Due to the fact that the Bowhead Whale remains in the icy waters of the Arctic, it needs a very thick insulating layer of blubber to provide heat and energy. This blubber can get to be up to about 70 centimetres (or 28 inches) thick. The whale frequently uses its large, powerful head to break ice that is up to 30 centimetres (12 inches) thick to create a breathing hole in the water’s surface.
The Bowhead Whale has no dorsal fin and a proportionally large head. It is very dark in colour. It has two distinct humps along its back, which can be seen in profile, and a white patch on its chin. Some individuals also have pale grey or white markings around the area just before the tail too.
Adults are usually between 14 and 18 metres in length. The width of the tail fin, or fluke, can be almost half of the length of the entire body, enabling powerful thrusts through the icy waters.
Bowhead Whale Skeleton
The Bowhead Whale does not spyhop, breach or lobtail very often, but it has been observed doing so on rare occasions. When they partake in such activities, it is usually done alone. This whale feeds at or just below the surface of the ocean, but is also believed to dive deep down and sometimes dine at seabed level. The Bowhead Whale will spend between one and three minutes at the surface, blowing out air between four and six times. They then dive down to more than 200 metres (or over 650 feet) below the surface, staying underwater for anywhere from four to 20 minutes at a time. Often, the Bowhead Whale will continue to surface in the same place, making the hunting of them a little easier, unfortunately.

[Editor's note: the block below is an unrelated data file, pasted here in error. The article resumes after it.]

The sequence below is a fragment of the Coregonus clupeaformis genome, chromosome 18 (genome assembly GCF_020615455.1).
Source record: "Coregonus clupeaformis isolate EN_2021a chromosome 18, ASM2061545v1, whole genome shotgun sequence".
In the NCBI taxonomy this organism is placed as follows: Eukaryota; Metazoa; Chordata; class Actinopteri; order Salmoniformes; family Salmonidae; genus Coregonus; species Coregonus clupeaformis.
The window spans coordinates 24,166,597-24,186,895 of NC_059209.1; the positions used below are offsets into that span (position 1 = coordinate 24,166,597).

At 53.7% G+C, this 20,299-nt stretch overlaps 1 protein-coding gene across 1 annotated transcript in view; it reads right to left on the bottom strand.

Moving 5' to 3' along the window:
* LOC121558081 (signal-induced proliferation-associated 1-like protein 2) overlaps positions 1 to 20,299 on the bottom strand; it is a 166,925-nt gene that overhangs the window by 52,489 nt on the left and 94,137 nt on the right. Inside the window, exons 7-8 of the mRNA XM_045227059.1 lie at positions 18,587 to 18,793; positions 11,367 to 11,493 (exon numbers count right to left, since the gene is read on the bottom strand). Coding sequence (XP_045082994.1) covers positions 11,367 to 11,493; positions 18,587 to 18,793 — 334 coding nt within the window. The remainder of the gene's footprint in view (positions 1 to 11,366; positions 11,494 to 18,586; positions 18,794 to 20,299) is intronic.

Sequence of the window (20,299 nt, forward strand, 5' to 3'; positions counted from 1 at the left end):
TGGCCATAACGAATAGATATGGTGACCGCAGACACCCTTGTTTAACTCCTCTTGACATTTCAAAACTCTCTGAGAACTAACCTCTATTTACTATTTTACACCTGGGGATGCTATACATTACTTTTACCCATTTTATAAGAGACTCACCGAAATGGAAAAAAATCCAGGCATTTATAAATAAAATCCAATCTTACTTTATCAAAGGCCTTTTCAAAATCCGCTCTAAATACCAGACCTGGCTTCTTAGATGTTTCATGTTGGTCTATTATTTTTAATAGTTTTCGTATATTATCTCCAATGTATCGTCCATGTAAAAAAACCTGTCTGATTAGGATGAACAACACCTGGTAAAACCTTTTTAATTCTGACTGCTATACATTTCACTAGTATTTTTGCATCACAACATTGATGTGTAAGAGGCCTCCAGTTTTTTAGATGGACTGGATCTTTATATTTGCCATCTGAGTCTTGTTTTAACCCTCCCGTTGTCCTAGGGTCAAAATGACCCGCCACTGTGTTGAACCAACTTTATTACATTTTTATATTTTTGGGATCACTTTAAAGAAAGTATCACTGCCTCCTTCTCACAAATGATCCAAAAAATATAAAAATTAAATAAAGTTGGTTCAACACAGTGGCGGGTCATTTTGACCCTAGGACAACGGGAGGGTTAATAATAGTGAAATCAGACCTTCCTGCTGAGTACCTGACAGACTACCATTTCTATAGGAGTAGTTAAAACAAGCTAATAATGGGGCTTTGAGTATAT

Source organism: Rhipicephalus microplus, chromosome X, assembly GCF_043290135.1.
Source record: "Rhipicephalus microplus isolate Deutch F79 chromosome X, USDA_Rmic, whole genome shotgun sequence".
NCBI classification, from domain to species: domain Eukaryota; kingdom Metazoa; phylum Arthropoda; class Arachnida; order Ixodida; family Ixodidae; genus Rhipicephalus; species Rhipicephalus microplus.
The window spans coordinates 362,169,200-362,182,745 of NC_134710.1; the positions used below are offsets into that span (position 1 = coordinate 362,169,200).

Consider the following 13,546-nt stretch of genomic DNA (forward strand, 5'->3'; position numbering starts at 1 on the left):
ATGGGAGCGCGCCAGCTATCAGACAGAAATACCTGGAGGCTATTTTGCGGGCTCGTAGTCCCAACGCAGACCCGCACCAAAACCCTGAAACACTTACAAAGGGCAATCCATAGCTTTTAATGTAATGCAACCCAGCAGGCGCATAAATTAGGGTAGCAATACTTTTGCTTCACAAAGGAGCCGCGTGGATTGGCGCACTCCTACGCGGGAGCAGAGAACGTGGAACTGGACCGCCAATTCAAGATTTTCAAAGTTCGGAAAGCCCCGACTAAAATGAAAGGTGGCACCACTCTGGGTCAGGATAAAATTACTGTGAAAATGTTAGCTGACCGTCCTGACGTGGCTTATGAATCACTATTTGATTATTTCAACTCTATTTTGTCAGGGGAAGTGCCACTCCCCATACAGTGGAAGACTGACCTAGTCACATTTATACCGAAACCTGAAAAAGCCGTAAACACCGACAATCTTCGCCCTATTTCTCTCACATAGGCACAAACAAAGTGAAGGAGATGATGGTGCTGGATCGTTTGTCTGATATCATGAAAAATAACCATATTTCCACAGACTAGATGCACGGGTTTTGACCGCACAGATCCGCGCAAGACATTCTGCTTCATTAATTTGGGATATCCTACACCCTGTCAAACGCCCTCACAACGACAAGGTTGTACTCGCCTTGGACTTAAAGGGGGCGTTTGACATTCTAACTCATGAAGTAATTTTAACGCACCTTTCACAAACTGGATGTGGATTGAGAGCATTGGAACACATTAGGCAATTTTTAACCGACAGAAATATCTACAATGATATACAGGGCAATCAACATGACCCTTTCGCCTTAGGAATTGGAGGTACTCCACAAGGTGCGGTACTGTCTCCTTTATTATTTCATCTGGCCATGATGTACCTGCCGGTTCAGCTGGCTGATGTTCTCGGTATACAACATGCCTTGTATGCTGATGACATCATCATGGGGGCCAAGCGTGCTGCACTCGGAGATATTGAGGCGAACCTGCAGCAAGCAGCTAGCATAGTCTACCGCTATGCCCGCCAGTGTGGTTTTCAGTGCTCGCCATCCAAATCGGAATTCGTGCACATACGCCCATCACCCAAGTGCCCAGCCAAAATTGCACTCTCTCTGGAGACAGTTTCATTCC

Where to Find Them
This whale species lives in the Arctic, usually at the edge of the pack-ice areas of these freezing waters. They migrate over very short areas, usually depending on the movement of the ice. They will move north in the winter and south in the summer.
Bowhead Whales feed on krill and other small invertebrates that are sucked in and trapped by their baleen plates.
This whale is rare and faces the very real threats of whale hunters, pollution and the destruction of their habitat. As the global climate continues to degenerate, the ice continues to melt, giving these animals less and less natural habitat in which to continue living.